Mercury and Apollo in Horace Ode I.10 and I.31

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Throughout the books of Horace’s odes there is a variety of approaches to the divine and to the composition of religious poetry. Horace, learning much from his Greek predecessors, is able to adapt Archaic Greek meter, motifs and themes into contemporary Latin verse that could be utilized by educated Romans in a variety of ways. In poems ten and thirty-one of the first book two of these ways are displayed. Poem ten is written in such a way as to provide the reader with an eloquent way of invoking the various aspects of Mercury. Whereas poem thirty-one is a guiding ode, instructing one what not to pray for and ends with a stanza that could also be extracted from the poem as a whole and used independently as a private-prayer.

Prior to beginning a study on any poet, it would be prudent to first discuss their life before discussing their work. Quintus Horatius Flaccus was born 8 December 65 B.C.[1] The background of Horace is unique because he tells us so much about his upbringing and the great gratitude he felt towards his father. As such, no survey of the life of Horace would be complete without proper tribute to his father. In book one satire six, Horace tells us both of his father’s good nature and his motivations for sending his son to Rome for school.

S.1.6 70-75

causa fuit pater his; qui macro pauper agello

noluit in Flavi ludum me mittere, magni

quo pueri magnis e centurionibus orti

laevo suspensi loculos tabulamque lacerto

ibant octonos referentes Idibus aeris,

my father was the cause of all this: who though a poor man on a lean farm, was unwilling to send me to a school under [the pedant] Flavius, where great boys, sprung from great centurions, having their satchels and tablets swung over their left arm, used to go with money in their hands the very day it was due

Trans. C. Smart. Theodore Alois Buckley.

Unlike many poets, Horace discusses his father and credits him with giving him the educated livelihood he quickly came to enjoy. Magni quo pueri magnis e centurionibus orti proves that at least part of the reason for his decision to go Rome was influenced by the other school boys. Horace’s father likely had several not-so-pleasant experiences, being a freedman, with the centurions mentioned here. It is not directly recorded that the citizens of Horace’s hometown, Venusia, was subjected to the settlement of veterans; but it is likely that during the crisis of the social war Venusia had gone over to Rome’s enemies and as such had to be reconquered and even settled by veterans. Regardless of who the centurions being referenced here are, the fact remains that Horace’s father did not want his son to be associated with the sons of overbearing centurions. This indicates that Horace’s father not only wanted the best education for his son but also for him to be able to be free from the local bullies who likely looked down on him on account of his father’s freedman status. This proves his father not only cared that his son was educated, but that he was educated in an environment that best suited a boy like Horace, far from the “hulking sons of hulking centurions”.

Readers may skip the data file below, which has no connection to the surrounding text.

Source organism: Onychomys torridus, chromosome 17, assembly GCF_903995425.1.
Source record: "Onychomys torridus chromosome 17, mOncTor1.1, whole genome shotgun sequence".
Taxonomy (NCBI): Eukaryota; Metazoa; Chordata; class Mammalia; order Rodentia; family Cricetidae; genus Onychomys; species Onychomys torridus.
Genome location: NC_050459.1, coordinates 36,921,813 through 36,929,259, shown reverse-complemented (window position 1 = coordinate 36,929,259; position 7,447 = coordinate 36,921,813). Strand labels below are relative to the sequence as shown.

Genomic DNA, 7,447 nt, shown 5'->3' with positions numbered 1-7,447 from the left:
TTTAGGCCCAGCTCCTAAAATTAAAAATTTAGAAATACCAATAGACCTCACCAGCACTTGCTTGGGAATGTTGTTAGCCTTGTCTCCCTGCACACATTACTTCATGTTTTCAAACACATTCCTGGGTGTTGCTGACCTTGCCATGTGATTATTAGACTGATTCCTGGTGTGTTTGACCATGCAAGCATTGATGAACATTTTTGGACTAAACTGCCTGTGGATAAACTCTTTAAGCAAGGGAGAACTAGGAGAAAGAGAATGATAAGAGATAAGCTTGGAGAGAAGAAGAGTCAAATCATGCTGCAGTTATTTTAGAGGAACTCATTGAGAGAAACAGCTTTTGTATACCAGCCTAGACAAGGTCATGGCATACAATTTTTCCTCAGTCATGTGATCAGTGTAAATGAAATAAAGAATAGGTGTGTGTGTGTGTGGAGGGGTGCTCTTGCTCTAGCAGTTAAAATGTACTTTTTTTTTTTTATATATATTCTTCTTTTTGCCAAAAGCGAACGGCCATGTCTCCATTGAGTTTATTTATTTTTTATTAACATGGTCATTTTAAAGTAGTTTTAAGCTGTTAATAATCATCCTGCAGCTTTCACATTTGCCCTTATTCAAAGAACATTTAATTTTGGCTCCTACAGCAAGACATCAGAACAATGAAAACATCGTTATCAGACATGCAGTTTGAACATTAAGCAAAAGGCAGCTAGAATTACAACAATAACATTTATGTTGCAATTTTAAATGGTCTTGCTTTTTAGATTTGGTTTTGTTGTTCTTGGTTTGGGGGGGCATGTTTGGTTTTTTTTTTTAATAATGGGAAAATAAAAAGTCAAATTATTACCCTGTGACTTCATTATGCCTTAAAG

Horace, being born in the Roman Republic in 65B.C, meant that he was born shortly after the chaotic civil war that nearly destroyed Rome. That was not to be the end of the civil strife, when Horace was the age of seven until he was fifteen Julius Caesar was conquering Gaul and shortly after his return Horace was likely sent to Athens as a way to further his education, likely around the year 46B.C.[2] Shortly after arriving in Athens Caesar was assassinated in Rome. This led to the immediate action of both Mark Antony and young Octavian to avenge the death of their friend and adoptive father and later the two would fight each other to determine the succession of Caesar and the fate of Rome. In the first war, that of the tyrannicides, Octavian and Mark Antony sought to kill the remaining tyrannicides and continue on the path that Julius Caesar had carved out for his successor. It is in this war that Horace first finds himself caught up in the politics of Rome. In 44 B.C Brutus, failing to summon much of an army in Italy, went to Greece, and subsequently crossed paths with Horace.[3] Brutus fails and takes his own life, and clemency is given to many others including Horace. Horace tells us in one of his satires that at olim, quod mihi pareret legio Romana tribune[4] so it is worthy of note that he was granted clemency even though it appears he wielded some authority in the actual fighting and was not a common solider. A fateful decision, as were he to have not given clemency to so many, we may be living in a world where Horace never met Vergil and Maecaenas and never produced the wondrous works of art he has left for us.